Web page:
The Loneliness of Distant Beings by Kate Ling | 1 Minute Reviews

The Loneliness of Distant Beings continues my quick spree in sci-fi YA literature, after I devoured Defy the Stars by Claudia Gray last month.


This novel is less about the lasers blazing, kill the aliens style science fiction that many of us think of and its certainly very different from Defy the Stars.

Ling introduces us to Seren and the crew of the Ventura, a large ship on a mission to find a new home for a group of humans, a last ditch effort to save the human race – blend the mission of Gravity with the ships of Battlestar Galactica and you’re there.

In order to maintain genetic strength of the last population, crew members have their life partners chosen for them. Seren is no exception, finding herself matched with the son of the captain, Ezra – one of those boys who just knows how pretty and privileged he is. But when Seren meets the beautiful Dom, she cannot help but fall in love. In a society where breaking your assigned partnership is punishable by jail time, Seren and Dom risk everything they know for their young love.

There’s some really interesting stuff in this book. Seren has quite a few mental health problems which are addressed from the outset, exploring the mental state of passengers on lifetime missions with a frankness that I’ve not seen done before in scifi YA.Seren and Dom’s plight feels very real, begging the question of how fair it is for a generation to sacrifice their own happiness for the future of another. Alongside the sense that their lives are not their own, Ling explores the sheer tedium of long haul missions and their implications in crew health and behaviour.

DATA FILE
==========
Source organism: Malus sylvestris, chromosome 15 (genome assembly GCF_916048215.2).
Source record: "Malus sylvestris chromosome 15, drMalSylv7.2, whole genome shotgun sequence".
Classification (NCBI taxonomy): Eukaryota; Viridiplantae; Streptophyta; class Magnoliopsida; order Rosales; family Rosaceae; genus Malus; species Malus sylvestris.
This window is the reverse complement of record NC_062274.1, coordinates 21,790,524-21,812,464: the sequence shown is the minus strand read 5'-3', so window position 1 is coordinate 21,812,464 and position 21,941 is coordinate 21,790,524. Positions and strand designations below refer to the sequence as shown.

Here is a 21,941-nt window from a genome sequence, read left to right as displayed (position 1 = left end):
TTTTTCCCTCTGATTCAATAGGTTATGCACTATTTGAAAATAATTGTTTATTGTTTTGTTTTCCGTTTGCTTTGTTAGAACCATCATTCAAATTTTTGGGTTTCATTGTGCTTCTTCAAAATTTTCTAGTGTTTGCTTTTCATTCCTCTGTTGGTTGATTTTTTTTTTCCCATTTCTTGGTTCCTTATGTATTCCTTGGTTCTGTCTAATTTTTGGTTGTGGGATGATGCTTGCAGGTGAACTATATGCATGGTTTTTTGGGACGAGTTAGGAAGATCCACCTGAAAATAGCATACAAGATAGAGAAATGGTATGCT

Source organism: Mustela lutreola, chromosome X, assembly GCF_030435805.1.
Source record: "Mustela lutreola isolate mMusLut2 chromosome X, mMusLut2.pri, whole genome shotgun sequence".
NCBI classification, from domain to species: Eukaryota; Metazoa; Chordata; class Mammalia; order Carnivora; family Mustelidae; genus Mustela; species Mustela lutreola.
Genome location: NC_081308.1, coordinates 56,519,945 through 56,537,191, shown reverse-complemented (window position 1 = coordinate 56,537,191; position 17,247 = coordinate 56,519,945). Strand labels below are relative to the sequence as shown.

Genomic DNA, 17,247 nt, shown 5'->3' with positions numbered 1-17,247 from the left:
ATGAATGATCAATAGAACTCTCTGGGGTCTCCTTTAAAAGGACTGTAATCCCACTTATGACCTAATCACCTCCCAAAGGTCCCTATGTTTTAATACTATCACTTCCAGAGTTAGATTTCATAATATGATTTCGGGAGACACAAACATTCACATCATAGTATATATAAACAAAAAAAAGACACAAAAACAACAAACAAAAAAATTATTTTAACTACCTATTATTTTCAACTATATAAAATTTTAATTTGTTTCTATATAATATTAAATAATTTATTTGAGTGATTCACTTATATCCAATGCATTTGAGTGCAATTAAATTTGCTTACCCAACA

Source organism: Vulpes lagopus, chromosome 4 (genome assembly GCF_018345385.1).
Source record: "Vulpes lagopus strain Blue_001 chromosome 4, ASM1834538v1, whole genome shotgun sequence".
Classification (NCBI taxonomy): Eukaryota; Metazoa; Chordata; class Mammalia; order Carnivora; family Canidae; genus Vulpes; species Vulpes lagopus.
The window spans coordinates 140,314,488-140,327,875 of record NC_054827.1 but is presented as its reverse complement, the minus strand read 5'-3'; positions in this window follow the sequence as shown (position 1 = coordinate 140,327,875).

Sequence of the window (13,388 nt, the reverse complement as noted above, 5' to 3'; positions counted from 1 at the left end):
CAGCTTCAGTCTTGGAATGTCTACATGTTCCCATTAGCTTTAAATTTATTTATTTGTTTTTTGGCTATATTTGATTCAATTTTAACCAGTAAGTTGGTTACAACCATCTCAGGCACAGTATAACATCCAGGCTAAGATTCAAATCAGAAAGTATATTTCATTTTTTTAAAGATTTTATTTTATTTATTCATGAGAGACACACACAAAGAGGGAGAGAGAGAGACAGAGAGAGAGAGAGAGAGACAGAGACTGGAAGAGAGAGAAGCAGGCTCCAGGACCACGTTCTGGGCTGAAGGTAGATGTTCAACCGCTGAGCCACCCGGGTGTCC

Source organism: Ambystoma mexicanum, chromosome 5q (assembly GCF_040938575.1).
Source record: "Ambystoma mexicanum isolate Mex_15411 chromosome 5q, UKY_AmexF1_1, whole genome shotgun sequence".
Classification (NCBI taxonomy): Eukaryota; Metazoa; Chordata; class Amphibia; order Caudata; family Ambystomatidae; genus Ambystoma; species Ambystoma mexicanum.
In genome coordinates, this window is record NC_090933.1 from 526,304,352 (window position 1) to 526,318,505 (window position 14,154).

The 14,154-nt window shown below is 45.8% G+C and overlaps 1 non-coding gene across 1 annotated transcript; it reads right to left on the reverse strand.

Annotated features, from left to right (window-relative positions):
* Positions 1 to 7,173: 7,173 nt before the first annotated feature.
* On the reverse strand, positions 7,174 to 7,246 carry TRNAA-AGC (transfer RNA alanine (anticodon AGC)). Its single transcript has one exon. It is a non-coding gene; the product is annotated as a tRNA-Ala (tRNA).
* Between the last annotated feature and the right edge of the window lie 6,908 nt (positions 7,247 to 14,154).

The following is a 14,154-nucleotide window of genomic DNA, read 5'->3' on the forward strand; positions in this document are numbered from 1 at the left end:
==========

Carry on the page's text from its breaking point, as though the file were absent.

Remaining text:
While the instalove was maybe a tad swift, the kissing scenes were hot so I got over it swiftly. Phew.

While I can’t explain too much, the ending dramatically changes things up for the crew of the Ventura and so I’m really interested in seeing this story develop in the sequel The Glow of Fallen Stars which is being released in August (do not read the synopsis until you’ve finished the first book!).

If you’re looking for a swoony space fiction that looks to be building to something really interesting, then The Loneliness of Distant Beings would be a great hit for you.

Get it here.

What to read next:

Thank you to Little Brown Books for Younger Readers for sending this copy over!

5 thoughts on “The Loneliness of Distant Beings by Kate Ling | 1 Minute Reviews

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